Rebels, including members of U.S.-backed groups and al-Qaida’s Nusra Front, captured the strategic town of Jisr al Shughur in northwest Syria on Saturday. It was the second major setback for the government of President Bashar Assad in Idlib province in a month.
The loss of Jisr al Shugur all but closes the government’s land supply routes to two major bases in the west of Idlib, Mastuma and Ariha, both of which are surrounded by rebel forces and can now be supplied only by air. Rebels captured the provincial capital, Idlib city, on March 28.
The latest rebel victory came surprisingly quickly, apparently aided by U.S.-supplied TOW anti-tank missiles. Islamist groups announced the battle only Wednesday. The government troops fled to the neighboring provinces of Latakia and Hama.
Gen. Ahmad Rahhal, who defected from the Syrian army and now works with the moderate rebels, called it a strategic victory for the anti-Assad forces that would strengthen their ability to move their own supplies between three provinces – Idlib, Hama and Latakia. But he said the forces “still have a lot of work to do” and noted that the government still has hundreds of troops in the two bases under siege.
The precise role of the anti-Assad forces in the battle was in dispute, though accounts of the fighting made it clear that U.S.-supplied rebel groups had coordinated to some degree with the Nusra Front, which U.S. officials declared a terrorist organization more than two years ago.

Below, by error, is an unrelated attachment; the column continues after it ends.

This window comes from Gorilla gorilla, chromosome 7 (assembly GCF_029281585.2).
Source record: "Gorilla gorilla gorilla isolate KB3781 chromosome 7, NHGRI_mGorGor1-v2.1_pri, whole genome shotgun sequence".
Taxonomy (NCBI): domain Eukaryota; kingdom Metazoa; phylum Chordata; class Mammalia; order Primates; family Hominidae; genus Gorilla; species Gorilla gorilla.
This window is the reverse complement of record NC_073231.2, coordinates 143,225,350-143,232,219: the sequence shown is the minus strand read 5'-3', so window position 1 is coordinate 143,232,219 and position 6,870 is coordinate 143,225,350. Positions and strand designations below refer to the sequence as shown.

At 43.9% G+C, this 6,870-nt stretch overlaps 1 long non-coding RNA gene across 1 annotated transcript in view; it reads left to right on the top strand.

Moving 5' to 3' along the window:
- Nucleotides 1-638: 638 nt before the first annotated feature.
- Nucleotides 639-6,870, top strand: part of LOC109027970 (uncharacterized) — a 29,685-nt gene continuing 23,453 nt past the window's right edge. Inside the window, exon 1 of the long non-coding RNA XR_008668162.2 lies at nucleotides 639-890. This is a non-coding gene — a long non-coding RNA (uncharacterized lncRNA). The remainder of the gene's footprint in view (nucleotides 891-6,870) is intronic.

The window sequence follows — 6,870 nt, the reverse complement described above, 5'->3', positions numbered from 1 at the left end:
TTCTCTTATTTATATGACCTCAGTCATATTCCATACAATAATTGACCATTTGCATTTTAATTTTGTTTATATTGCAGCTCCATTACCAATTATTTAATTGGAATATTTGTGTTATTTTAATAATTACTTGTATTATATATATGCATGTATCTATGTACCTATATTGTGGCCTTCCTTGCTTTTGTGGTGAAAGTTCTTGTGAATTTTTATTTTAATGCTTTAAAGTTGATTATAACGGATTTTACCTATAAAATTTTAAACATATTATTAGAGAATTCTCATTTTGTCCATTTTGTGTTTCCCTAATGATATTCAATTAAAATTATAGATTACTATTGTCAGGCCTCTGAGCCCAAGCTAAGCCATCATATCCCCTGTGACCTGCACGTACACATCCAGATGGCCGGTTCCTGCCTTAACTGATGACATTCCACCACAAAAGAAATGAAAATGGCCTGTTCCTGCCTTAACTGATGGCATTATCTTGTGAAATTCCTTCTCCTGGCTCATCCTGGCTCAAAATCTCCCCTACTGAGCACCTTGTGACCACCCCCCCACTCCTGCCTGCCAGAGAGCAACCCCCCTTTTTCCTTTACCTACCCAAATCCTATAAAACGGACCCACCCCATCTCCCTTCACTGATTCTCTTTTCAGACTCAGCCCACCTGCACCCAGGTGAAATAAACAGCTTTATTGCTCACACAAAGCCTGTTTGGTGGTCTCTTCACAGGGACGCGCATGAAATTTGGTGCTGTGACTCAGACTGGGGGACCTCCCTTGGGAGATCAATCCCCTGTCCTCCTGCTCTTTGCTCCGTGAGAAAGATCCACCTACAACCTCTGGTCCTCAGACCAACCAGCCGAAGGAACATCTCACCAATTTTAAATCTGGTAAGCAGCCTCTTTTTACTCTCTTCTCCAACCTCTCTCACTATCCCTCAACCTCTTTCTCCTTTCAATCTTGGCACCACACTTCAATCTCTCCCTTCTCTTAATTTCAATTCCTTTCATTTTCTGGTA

Supporters of the moderate rebels sought, however, to discredit claims from the London-based Syrian Observatory for Human Rights, which monitors fighting in Syria, that the Nusra Front had led the fighting and that it and other Islamist groups were responsible for the city’s capture.
Muhammad al Faisal, a reporter with the opposition Orient TV network, who is in Jisr al Shughur, said many moderate rebel groups had taken part in the assault on the city, something the Syrian Observatory report did not note.
Gen. Ahmad Berri, deputy chief of staff of the pro-Western Free Syrian Army, said half the fighters in the attack were affiliated with the FSA. He said moderate rebels destroyed nine government tanks. He also acknowledged that Nusra deployed one suicide bomber and one car bomb in the fighting.
Berri said the main factor behind the victory was surprise. The government forces were expecting the attack to target the town of Ariha from the east. Instead, the rebels, including fighters from the Islamist Ahrar al Sham group, opened the fight from the west and cut the supply routes quickly.
Government forces withdrew to the west and south to Jourin and other towns in the mountains of Latakia.
The cooperation between U.S.-supplied rebels and the Nusra Front in the battle could prove to be controversial. The U.S. in recent months has severed relationships with some moderate rebel groups that had surrendered weapons to the Nusra Front.